When staying in Ashford Castle, you’ll have to walk through winding, tapestry-lined hallways and go up and down stone staircases to find your abode, all aspects that make you feel like you are truly sleeping in a castle. The property boasts 82 bookings in categories ranging from the grand state rooms and multiroom suites to the more modest Corrib rooms. No matter where you stay, however, keep in mind that your charming space is distinct from the others.
One of the state rooms, for example, sports royal blue drapes and velvet couches accented with blood-red cushions and trimmings, oil paintings of distinguished noblemen, a grand desk and a poetry-inspiring view overlooking the gardens. This same room has a bed with a headboard so tall, one could imagine friendly ghosts floating overhead à la Daryl Hannah in High Spirits. Then there’s the bathroom: marble with heated floors and a deep clawfoot tub big enough for two. Another room features pale pink wallpaper textured with gold patterns, a princess balcony with a fainting couch and a grand king-sized canopy bed. It’s all fantastic, and if you don’t spend at least 15 minutes with your jaw dropped in wonder, your life is probably jaded beyond repair.
Now, while all the rooms might all feature different decor, each comes with a fireplace, toiletries from the local cosmetic company Voya, and views of either the grounds or the lake. Also included: a crystal decanter of sherry you can pour at will. All of it appears old and grand, but each aspect proves luxurious and comfortable in an entirely modern way.
From the moment you drive up to the property, Ashford Castle looks simply like a medieval structure. Built in 1228 by the Anglo-Norman House of Burke, the building has passed hands several times: first to Sir Richard Bingham in 1589, then to Dominick Browne in the 1670s and then to Sir Benjamin Lee Guinness, who purchased the estate in 1852. Guinness — yes, of the beer fame — added on Victorian-style extensions and created the intricate road system that passes through the property. In 1939, the castle was gifted to the Irish government by Ernest Guinness. Ashford Castle didn’t become a tourist accommodation until hotelier Noel Huggard took over, but it was current owners, Red Carnation Hotels, who in 2013 transformed the castle into the fantastic lavish property it is today.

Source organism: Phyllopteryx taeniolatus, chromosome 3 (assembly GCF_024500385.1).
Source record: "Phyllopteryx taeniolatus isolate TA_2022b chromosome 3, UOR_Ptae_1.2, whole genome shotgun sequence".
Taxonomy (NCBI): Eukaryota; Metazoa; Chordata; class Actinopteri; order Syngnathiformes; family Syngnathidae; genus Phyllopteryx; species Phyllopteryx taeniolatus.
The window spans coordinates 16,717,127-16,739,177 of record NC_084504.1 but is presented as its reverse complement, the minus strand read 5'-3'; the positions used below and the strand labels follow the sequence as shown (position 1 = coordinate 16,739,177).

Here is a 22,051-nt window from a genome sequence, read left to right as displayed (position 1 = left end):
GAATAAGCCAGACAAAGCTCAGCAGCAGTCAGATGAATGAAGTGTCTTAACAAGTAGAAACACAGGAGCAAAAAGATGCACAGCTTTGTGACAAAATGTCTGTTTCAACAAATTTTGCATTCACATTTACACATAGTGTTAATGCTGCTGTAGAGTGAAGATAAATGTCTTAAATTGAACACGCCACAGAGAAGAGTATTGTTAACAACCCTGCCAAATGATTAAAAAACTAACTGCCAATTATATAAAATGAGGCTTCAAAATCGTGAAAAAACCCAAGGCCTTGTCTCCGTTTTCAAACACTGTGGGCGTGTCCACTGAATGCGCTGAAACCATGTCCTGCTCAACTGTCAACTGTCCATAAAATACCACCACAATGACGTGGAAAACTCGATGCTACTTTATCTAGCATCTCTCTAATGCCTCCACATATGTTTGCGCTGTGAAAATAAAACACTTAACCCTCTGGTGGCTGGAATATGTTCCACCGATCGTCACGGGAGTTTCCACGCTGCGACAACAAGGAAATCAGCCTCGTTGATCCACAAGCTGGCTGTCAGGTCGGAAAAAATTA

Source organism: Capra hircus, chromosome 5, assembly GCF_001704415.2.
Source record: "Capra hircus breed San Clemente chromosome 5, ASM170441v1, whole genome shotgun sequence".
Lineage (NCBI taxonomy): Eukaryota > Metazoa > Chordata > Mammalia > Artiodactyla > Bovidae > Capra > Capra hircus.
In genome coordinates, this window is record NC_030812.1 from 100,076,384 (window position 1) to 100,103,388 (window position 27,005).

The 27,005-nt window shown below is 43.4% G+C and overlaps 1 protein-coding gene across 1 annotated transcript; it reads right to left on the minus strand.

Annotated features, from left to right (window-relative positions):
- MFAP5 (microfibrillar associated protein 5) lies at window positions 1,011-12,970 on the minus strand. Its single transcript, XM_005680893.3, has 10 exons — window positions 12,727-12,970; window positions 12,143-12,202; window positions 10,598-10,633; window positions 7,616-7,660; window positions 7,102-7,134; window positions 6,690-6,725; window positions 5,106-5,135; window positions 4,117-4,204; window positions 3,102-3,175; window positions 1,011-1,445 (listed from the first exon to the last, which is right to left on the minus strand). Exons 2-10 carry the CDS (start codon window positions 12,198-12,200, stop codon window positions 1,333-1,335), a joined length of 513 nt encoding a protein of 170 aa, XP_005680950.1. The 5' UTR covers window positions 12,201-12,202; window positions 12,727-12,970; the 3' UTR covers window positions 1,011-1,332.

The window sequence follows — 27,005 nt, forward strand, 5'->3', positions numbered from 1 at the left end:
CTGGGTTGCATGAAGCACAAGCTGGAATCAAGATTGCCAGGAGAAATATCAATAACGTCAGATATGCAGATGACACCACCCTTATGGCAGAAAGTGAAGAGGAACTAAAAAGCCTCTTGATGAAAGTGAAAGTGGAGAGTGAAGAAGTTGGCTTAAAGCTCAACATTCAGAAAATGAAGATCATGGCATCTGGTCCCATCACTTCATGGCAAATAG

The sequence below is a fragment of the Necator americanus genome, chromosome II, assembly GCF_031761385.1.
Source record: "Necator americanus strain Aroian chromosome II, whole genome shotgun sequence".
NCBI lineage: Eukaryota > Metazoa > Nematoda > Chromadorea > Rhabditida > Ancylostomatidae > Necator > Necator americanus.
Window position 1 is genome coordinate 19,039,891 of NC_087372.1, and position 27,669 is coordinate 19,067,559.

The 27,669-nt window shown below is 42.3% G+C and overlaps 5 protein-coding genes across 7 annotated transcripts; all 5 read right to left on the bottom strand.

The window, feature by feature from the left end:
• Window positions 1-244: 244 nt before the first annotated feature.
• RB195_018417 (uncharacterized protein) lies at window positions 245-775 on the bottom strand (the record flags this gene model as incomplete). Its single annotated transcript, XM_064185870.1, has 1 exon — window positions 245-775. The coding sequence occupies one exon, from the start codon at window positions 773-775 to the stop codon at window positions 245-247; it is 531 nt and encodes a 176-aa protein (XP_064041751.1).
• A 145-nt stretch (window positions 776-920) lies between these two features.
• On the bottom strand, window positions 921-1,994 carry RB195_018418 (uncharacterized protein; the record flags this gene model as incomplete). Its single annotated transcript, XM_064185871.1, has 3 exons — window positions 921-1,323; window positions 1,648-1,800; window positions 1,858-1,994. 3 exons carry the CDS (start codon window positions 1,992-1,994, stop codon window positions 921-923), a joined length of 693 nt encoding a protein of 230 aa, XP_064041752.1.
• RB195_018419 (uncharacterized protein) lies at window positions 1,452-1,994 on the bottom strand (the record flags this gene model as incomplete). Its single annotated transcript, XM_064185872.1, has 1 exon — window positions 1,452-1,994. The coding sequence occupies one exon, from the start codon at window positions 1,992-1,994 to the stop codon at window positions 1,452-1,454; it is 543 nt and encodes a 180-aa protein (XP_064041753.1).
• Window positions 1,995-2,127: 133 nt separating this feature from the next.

Today, Ashford Castle is a member of the Leading Hotels of the World, and with good reason. For starters, it’s like no place you have ever stayed in (unless you are really, really lucky and/or royal), and the owners have put in an enormous amount of work to give it luxurious modern amenities that meld seamlessly with its dual medieval-Victorian styles. In short, you’re staying in a castle that looks like something out the show Reign (which has shot on location), but still have the joy of super-soft bedding, new plumbing, a full-service spa and the high-class amenities normally found in a five-star hotel in the city. These fresh additions come thanks to a nearly $50 million renovation that was completed in April 2015.
Ashford Castle is the neighborhood. Located on the shores of Lough Corrib between the water and 350 acres of park ripe for exploring, you won’t want to leave the property. If you do venture out, take the 20-minute walk or a quick car ride to Cong, roughly a mile away. This quaint town doesn’t have much, but you can take in the charming cobblestone streets, old stone buildings and lovely locals who frequent the area. The village also hosts the the Quiet Man Cottage Museum and the Quiet Man Coffee Shop, two places that pay homage to The Quiet Man, a movie starring John Wayne, Maureen O’Hara and Barry Fitzgerald that was filmed in the area in 1952. There’s also a rare-book store, a classic pub (Pat Cohan Bar) and a small art gallery. For a movie or a craft cocktail, however, Ashford Castle itself is the best place to go.
Rates start at $296, or €285
Leaf Island, Cong, Co. Mayo, Ireland